Tuesday, April 20, 2010

Paperwork vs. Patient Care

As the health care bureaucracy grows, so does the paperwork.

Paperwork, or documentation, takes up as much as a third of a physician’s workday; and for many practicing doctors, these administrative tasks have become increasingly intolerable, a source of deteriorating professional morale. Having become physicians in order to work with patients, doctors instead find themselves facing piles of charts and encounter and billing forms. –NYT 4/8/10

Paperwork is also taking more and more time away from patient contact and direct patient care during medical training-as much as 6 hours a day! This trend will only worsen with the recent massive increase in health care laws and regulation.

In 1965, when Congress created Medicare and Medicaid, the bill was 137 pages long… Thirty years later [the Mayo clinic] found 130,000 pages of rules they must comply with. –G-M Turner, 4/16/10

This time we are starting with a law over 2000 pages long which will create over 100 new federal agencies. Instead of spending time advancing medical expertise, how much time will physicians have to spend learning all the new regulations? (Especially now that coding errors are more likely to be interpreted as fraud and subject to felony changes. [2010HR 3590, Sec. 6402(f)(2)]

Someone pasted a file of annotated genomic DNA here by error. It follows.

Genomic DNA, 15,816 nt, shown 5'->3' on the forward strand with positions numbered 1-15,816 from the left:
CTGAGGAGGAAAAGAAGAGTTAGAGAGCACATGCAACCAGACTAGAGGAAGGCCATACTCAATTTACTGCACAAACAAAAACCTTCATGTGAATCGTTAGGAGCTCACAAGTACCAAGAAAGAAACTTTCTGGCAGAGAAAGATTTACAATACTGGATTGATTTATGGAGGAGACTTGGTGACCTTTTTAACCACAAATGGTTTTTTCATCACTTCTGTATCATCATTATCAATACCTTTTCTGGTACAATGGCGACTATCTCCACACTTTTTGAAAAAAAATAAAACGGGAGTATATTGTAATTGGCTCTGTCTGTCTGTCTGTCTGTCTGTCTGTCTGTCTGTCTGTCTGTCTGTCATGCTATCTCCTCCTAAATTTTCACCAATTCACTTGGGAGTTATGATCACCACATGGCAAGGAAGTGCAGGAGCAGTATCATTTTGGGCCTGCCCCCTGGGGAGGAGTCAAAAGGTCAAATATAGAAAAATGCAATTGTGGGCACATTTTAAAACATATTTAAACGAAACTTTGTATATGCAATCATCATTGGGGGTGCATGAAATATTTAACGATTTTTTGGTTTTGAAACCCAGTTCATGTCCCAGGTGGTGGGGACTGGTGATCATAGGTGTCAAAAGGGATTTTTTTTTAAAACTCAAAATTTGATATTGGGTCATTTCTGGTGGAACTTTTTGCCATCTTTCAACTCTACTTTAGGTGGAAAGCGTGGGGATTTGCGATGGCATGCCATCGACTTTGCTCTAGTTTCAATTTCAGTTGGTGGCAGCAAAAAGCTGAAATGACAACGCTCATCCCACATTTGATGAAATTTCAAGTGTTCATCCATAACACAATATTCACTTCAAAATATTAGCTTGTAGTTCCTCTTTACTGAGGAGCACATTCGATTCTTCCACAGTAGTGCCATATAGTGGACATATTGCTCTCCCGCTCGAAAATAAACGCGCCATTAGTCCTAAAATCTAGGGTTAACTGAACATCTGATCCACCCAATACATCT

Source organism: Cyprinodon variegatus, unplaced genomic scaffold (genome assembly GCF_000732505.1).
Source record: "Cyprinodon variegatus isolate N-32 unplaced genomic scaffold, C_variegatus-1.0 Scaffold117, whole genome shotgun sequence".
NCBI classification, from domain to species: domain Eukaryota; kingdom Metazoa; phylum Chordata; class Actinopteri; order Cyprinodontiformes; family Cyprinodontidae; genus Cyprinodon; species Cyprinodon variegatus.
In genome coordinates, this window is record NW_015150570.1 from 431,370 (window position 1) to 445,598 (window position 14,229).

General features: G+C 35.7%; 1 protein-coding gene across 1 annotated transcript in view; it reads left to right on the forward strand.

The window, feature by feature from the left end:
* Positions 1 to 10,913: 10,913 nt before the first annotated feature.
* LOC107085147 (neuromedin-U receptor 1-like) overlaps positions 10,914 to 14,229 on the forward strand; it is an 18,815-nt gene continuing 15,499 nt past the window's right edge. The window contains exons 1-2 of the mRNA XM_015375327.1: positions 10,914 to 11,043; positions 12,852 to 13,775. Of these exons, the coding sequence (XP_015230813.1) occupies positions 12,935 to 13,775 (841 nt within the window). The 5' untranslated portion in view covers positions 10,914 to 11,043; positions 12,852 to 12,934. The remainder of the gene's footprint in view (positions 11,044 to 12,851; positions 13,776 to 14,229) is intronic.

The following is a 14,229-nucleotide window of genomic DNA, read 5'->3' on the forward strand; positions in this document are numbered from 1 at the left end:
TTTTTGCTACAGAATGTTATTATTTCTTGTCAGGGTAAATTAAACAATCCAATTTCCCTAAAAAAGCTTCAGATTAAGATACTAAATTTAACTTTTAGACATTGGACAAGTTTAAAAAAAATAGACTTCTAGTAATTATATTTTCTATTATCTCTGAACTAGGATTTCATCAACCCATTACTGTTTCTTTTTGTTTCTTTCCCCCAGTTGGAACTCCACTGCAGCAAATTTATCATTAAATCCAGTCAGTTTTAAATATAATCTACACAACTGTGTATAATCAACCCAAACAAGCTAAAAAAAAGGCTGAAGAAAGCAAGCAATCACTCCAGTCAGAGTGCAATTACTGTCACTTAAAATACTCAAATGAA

Medical training used to emphasize how to think in essentials and document only the information directly pertinent to the medical condition and care of the patient. This simplified future information retrieval–by oneself as well as medical colleagues. Now the essentials are buried in a morass of details required for payment and as protection against malpractice suits.

The switch to electronic records are no panacea as studies are showing they do not decrease administrative costs, only ”might modestly improve” quality of care provided, and may actually slow doctors down. In addition, electronic records combined with reporting requirements put patient privacy seriously at risk.

Doctors can spend time focusing on patients and their medical needs, or they can spend time being sure their paper trail is properly covered. More time on paper work means less time for patients.

Just one more way that the new laws are putting the government in between patients and their doctors.


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